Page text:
Where there's a will, there's a way. Smartphone users and developers are a resourceful bunch. Faced with pesky obstacles like high prices for tethering
or lack of carrier support for tethering, they've found ways to work around these obstacles through custom software applications, jailbreaking
, and other desperate measures to get their mobile devices online. The Android tethering apps below, downloadable from Android Market, will turn your Droid, Evo, or other Android phone into a modem for your laptop or desktop computer pretty easily.
Screengrab by Melanie Pinola
PdaNet is one of the most popular tethering apps for most mobile platforms. It allows you to use your Android phone's data connection on your laptop via USB cable or bluetooth, is said to be the fastest tethering option for Android, and doesn't require you to root
your phone. Although you can continue to use it for free after the trial period, the paid (~$25) version will let you access secure websites over the tethered connection. See step-by-step instructions
for using PdaNet with your Android phone.
Barnacle Wifi Tethering App - screenshot by Melanie Pinola
Barnacle Wifi Tether turns your Android phone into a portable wireless hotspot (or ad-hoc access point) for other devices (your PC/Mac/Linux, iOS/iPad, even Xbox). No software needs to be installed on the PC side and no custom kernel on the smartphone, but it does require rooting
your phone. The app is open source but if you like it and want to support the developers, you can buy the inexpensive paid version to donate. It also supports WEP encryption, but bear in mind that WEP is really not a secure protocol
AndroidTethering App - screenshot by Melanie Pinola
Like PdaNet, AndroidTether is an app you install on your Android phone and also software you install on the PC, Mac, or Linux client. It enables tethering over USB and doesn't require root access. The full version is about $13 (less than PdaNet), but the difference between the paid and the free app is unclear. Confusingly, there's also another app by the same developers called "Tethering" which appears to be the same thing.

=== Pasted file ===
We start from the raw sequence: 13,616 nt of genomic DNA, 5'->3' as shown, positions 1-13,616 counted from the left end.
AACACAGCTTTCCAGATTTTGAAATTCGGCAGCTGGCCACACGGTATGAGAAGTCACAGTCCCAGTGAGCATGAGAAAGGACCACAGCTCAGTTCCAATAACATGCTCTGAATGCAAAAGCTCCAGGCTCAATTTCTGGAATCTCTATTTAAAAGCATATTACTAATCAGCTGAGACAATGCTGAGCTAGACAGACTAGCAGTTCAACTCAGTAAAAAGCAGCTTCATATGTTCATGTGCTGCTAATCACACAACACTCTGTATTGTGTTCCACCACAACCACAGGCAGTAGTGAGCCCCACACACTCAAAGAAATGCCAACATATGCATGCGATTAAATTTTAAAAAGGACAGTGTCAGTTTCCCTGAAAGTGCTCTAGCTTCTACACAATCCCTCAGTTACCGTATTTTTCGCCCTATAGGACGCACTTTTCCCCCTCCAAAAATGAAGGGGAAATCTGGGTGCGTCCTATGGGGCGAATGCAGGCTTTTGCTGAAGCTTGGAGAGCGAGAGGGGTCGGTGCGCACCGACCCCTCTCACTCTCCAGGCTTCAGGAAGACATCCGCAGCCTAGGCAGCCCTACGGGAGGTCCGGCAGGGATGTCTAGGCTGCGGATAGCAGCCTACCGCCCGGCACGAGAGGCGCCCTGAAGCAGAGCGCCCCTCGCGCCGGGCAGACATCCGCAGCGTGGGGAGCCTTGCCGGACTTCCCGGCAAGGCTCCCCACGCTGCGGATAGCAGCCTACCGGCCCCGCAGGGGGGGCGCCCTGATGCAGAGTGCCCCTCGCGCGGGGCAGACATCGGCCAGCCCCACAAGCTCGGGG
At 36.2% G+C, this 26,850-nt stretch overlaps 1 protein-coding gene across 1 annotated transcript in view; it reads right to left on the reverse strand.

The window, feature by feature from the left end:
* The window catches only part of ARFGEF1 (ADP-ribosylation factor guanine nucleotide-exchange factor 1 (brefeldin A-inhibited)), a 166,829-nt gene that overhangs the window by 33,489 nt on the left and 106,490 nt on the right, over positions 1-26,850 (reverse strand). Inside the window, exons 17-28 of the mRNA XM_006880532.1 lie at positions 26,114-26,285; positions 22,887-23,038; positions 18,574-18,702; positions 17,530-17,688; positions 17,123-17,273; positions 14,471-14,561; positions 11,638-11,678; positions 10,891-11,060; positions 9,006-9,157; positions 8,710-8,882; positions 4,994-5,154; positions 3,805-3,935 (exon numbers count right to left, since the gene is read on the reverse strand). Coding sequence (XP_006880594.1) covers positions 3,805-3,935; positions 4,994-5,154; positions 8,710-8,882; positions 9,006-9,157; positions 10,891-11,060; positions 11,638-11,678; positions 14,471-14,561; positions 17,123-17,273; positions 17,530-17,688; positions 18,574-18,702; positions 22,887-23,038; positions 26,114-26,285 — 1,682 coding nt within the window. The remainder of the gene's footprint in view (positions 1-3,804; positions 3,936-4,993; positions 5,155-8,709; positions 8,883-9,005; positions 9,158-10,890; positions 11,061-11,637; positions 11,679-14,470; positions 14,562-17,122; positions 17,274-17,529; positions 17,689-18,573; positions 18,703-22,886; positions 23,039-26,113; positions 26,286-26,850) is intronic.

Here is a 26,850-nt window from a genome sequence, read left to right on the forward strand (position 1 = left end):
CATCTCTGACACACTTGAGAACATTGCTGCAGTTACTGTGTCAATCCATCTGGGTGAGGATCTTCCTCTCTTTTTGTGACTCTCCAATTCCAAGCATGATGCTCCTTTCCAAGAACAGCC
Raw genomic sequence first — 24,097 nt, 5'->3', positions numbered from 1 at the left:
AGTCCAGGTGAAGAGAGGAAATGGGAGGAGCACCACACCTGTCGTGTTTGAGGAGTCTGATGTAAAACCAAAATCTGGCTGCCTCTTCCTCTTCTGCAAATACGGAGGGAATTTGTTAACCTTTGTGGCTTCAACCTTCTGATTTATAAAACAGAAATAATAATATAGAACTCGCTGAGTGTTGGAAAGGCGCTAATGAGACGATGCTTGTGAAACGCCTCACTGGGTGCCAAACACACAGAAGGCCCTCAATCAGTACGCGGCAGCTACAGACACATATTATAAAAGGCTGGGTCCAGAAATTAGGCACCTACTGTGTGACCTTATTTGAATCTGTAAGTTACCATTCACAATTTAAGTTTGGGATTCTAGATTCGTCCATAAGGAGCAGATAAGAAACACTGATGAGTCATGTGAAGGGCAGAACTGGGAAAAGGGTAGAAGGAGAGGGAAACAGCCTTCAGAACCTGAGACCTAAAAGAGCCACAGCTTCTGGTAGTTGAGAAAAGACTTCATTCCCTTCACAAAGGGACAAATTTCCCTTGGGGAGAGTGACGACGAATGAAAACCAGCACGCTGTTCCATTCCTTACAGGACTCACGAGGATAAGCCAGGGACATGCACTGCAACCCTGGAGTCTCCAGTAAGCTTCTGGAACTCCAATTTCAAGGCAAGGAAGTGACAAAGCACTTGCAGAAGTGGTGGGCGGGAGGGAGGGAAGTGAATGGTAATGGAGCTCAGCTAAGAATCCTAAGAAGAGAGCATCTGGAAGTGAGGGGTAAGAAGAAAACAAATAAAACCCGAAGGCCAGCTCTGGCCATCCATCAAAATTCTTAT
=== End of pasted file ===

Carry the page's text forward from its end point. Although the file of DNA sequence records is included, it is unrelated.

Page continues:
Easy Tether App - screenshot by Melanie Pinola
Another less expensive alternative to PdaNet, Easy Tether works with Windows, Mac, and Ubuntu and can also tether your gaming system (PS3, Xbox, or Wii). USB tethering is available now with Bluetooth DUN
coming later. Try the demo version (EasyTether Lite) to make sure the software works for your device before getting the $9.99 full version.
Android Tether App - screengrab by Melanie Pinola
Tether has a wide userbase and reviews indicate that Internet speeds using the tethering app can be very fast (as high as 7 Mbps!). Tether works with Mac and PCs over USB only, and otherwise works like PdaNet in that you install the app on your Android phone and also on the client computer. A free trial is available and the full version costs $29.95, but there's a 30-day moneyback guarantee. Note: Despite the positive reviews, I didn't install Tether because my mobile antivirus app said there was something suspicious about the downloaded app -- just a word of caution.
A few important notes:
Speaking of caution and disclaimers: Some -- or many -- of these apps are not officially supported by the carriers and manufacturers. For certain devices you may need to hack your phone or get root access -- definitely not something supported by mobile companies. These are very much "use at your own risk" solutions, and you need to make sure that your wireless contract doesn't expressly forbid tethering or using your phone as a modem.
If it's too much of a hassle getting your cell phone to hook up to your computer, consider mobile broadband service specifically for your laptop. There are prepaid and daily use options as well as monthly data subscriptions that are comparable to the tethering data plans offered by AT&T and Verizon.